The frustration stage

In Seattle, we had the privilege of hearing from two non-profits, REST and BEST. I learned so much, but left so frustrated. One of the woman told us that 2,000-3,000 people are trafficked every night in Seattle—and this number is deflated, since the statistic only comes from self-reported numbers. I also learned that the average age of a domestic sex trafficking victim is 12—12. But the anecdote that left me on the verge of tears was when she said “I get to decide what I do with my Saturday Morning. sex trafficking victims do not.” For me, it illuminated another perspective to the fact that trafficking is the complete elimination of choice. There’s literally no other viable options. There are no weekend plans to make. There’s no choice of deciding between going to brunch with friends or sleeping in—because everything is decided for you, but the outcomes are horrific. It’s frustrating to know that everyone deserves choice and freedom, even if it’s deciding how to spend your weekend. However, that is not the reality for so many. The freedom of choice is taken at every single level.

The adaptation stage

A few days ago, we heard from our other beneficiary, Safety Compass, a non-profit that provides navigational support for survivors of commercial sexual exploitation to take the first steps in the healing process. I learned so much from this conversation—but one story stood out to me. The founder told us how on one night, a 15-year old was trafficked between state lines and if she didn’t get a bed for the night, she would be sent to prison for the night for prostitution. The founder told us how she called 114 rehab centers before she received a yes on the 115th call. The founder told us how she adapted to being told no— but adapted from being sad to being pissed—and that was the adaptation that fueled her. When hearing this, I paralleled it to being told no for food donations, having men laugh at us, or people devaluing the gravity of domestic sex trafficking. But there’s adaptation to be found in every moment—and it’s often converting disappointment to anger.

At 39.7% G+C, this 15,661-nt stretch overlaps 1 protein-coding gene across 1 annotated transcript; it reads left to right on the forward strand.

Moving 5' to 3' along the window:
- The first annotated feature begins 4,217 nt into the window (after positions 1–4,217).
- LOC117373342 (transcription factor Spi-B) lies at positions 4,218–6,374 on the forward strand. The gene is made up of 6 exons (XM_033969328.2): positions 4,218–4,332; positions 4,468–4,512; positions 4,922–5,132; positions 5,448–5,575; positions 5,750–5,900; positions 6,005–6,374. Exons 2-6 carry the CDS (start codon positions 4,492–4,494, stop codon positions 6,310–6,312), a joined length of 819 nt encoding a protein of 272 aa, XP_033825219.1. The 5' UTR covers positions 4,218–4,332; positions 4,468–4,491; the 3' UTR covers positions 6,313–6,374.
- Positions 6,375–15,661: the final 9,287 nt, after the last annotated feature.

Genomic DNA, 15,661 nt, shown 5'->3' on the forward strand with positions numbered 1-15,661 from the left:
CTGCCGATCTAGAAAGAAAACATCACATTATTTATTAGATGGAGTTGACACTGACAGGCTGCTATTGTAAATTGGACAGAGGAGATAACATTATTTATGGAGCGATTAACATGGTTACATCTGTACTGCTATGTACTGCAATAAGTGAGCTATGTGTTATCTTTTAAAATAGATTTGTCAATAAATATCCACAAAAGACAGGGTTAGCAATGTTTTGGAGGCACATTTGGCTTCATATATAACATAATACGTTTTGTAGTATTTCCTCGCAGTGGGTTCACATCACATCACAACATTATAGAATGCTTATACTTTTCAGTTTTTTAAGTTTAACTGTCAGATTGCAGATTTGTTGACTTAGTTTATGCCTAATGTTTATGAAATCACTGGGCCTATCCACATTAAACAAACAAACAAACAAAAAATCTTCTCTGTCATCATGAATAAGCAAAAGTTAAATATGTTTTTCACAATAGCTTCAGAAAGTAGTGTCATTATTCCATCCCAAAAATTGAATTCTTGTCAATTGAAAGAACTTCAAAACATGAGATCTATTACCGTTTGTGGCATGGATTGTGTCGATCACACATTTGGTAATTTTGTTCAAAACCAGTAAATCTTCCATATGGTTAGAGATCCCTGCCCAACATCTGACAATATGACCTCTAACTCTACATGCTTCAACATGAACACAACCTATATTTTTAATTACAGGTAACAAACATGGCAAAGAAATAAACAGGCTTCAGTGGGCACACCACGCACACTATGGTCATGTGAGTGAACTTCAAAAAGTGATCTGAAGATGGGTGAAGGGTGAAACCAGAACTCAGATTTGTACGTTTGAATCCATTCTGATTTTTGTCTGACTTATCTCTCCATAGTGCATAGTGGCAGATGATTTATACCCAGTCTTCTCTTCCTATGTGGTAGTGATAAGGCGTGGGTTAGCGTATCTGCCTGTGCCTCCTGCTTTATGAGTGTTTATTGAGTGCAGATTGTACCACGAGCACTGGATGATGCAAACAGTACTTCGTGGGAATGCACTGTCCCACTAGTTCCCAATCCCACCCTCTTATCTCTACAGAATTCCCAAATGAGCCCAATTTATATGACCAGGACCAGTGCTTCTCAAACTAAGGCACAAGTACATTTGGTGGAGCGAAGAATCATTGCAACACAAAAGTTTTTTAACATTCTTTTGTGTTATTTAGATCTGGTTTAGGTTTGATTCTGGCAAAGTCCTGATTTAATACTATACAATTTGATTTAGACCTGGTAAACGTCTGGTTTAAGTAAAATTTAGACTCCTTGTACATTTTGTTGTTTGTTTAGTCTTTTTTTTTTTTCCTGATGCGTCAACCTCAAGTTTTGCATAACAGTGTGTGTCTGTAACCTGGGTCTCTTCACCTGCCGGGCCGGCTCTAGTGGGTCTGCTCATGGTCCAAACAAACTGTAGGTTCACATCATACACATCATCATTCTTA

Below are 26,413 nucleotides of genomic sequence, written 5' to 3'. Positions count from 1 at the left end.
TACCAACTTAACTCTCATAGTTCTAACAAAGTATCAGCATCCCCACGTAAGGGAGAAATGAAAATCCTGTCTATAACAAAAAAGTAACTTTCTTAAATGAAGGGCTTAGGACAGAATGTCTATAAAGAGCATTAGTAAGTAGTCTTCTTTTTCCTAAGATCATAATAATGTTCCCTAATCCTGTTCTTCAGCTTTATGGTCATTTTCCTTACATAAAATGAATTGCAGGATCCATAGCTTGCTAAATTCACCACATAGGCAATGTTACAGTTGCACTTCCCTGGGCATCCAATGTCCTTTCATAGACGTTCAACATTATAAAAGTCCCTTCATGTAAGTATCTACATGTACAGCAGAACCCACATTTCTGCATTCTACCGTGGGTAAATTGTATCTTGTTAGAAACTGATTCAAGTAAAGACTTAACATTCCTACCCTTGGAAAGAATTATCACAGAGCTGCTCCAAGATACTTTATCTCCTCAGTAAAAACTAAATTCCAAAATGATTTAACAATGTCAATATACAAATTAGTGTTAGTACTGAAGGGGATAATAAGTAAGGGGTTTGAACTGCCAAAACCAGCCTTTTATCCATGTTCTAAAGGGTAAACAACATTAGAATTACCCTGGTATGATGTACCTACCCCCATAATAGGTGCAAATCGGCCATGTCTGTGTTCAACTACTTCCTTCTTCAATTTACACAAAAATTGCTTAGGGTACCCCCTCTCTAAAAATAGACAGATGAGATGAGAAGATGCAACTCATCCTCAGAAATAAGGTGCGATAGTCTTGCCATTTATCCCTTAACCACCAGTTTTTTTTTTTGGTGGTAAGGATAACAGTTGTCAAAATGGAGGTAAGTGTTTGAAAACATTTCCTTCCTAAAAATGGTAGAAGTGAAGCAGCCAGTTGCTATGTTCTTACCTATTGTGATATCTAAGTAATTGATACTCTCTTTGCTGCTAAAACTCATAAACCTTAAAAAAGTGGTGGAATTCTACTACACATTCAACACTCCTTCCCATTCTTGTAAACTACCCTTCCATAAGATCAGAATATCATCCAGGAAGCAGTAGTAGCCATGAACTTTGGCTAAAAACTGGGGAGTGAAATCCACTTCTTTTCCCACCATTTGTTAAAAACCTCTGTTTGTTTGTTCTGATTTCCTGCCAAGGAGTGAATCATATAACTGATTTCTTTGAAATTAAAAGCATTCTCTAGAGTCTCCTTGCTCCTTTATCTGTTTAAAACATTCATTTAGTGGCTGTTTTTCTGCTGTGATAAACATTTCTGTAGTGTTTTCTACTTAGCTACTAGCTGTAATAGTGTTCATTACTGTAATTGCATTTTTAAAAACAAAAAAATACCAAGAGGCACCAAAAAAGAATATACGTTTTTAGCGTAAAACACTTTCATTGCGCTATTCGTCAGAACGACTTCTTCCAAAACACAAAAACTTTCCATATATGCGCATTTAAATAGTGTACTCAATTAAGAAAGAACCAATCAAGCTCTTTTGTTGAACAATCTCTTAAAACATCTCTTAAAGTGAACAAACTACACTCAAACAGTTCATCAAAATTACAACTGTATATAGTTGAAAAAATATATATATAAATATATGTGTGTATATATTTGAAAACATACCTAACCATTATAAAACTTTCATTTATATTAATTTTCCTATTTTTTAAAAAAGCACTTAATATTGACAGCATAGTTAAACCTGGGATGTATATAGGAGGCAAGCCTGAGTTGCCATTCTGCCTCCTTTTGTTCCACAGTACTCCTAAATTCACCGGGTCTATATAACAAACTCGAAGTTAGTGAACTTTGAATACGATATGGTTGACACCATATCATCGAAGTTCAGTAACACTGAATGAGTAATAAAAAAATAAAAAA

The acceptance stage

I’m not sure if I have a specific experience that encompasses an acceptance stage, because there’s nothing to ‘accept’ with trafficking—but maybe that’s an acceptance within itself. (?)

But overall, I’ve accepted that when you do easy things life becomes hard, but when you do hard things life becomes meaningful- and that’s what Pedal is. I’ve accepted that I will probably only pedal the Pacific for 7 weeks with these wonderful women once in my life and that I want to make the most of it. I’ve accepted that relinquishing control of expectations is key to this experience—whether it’s an outcome in a conversation or how a day will turn out.

I’m grateful and honored and humbled and privileged everyday—and I’m curious to see what the next stages of culture shock will entail the next 30 days.

<3 Hanna Sun

July 12, 2024
Chloe Aguilar